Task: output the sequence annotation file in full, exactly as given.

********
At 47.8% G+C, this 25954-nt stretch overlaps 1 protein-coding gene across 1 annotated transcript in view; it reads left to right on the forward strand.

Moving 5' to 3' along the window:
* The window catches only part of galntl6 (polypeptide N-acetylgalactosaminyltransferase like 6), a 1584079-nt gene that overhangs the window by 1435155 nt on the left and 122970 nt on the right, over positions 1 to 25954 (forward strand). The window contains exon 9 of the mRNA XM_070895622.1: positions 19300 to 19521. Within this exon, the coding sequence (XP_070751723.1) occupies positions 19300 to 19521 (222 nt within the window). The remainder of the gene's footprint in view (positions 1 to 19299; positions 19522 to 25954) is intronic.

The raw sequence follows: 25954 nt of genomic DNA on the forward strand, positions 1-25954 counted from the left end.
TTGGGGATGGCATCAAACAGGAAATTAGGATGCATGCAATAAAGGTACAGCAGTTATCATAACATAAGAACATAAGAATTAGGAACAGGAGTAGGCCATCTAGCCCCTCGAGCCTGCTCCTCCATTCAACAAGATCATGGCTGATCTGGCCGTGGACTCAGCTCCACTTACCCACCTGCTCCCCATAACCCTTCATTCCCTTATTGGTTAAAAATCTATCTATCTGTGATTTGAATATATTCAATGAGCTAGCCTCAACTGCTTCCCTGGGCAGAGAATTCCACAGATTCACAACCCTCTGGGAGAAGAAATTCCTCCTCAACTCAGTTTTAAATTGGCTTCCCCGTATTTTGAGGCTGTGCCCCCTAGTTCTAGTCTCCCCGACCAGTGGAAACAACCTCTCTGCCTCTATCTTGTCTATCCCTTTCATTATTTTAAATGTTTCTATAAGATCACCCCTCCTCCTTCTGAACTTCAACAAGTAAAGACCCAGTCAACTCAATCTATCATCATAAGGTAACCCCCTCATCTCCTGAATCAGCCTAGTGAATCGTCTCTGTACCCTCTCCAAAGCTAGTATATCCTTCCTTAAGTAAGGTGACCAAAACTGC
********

At 47.8% G+C, this 25954-nt stretch overlaps 1 protein-coding gene across 1 annotated transcript in view; it reads left to right on the forward strand.

Moving 5' to 3' along the window:
* The window catches only part of galntl6 (polypeptide N-acetylgalactosaminyltransferase like 6), a 1584079-nt gene that overhangs the window by 1435155 nt on the left and 122970 nt on the right, over positions 1 to 25954 (forward strand). The window contains exon 9 of the mRNA XM_070895622.1: positions 19300 to 19521. Within this exon, the coding sequence (XP_070751723.1) occupies positions 19300 to 19521 (222 nt within the window). The remainder of the gene's footprint in view (positions 1 to 19299; positions 19522 to 25954) is intronic.

The raw sequence follows: 25954 nt of genomic DNA on the forward strand, positions 1-25954 counted from the left end.
TTGGGGATGGCATCAAACAGGAAATTAGGATGCATGCAATAAAGGTACAGCAGTTATCATAACATAAGAACATAAGAATTAGGAACAGGAGTAGGCCATCTAGCCCCTCGAGCCTGCTCCTCCATTCAACAAGATCATGGCTGATCTGGCCGTGGACTCAGCTCCACTTACCCACCTGCTCCCCATAACCCTTCATTCCCTTATTGGTTAAAAATCTATCTATCTGTGATTTGAATATATTCAATGAGCTAGCCTCAACTGCTTCCCTGGGCAGAGAATTCCACAGATTCACAACCCTCTGGGAGAAGAAATTCCTCCTCAACTCAGTTTTAAATTGGCTTCCCCGTATTTTGAGGCTGTGCCCCCTAGTTCTAGTCTCCCCGACCAGTGGAAACAACCTCTCTGCCTCTATCTTGTCTATCCCTTTCATTATTTTAAATGTTTCTATAAGATCACCCCTCCTCCTTCTGAACTTCAACAAGTAAAGACCCAGTCAACTCAATCTATCATCATAAGGTAACCCCCTCATCTCCTGAATCAGCCTAGTGAATCGTCTCTGTACCCTCTCCAAAGCTAGTATATCCTTCCTTAAGTAAGGTGACCAAAACTGC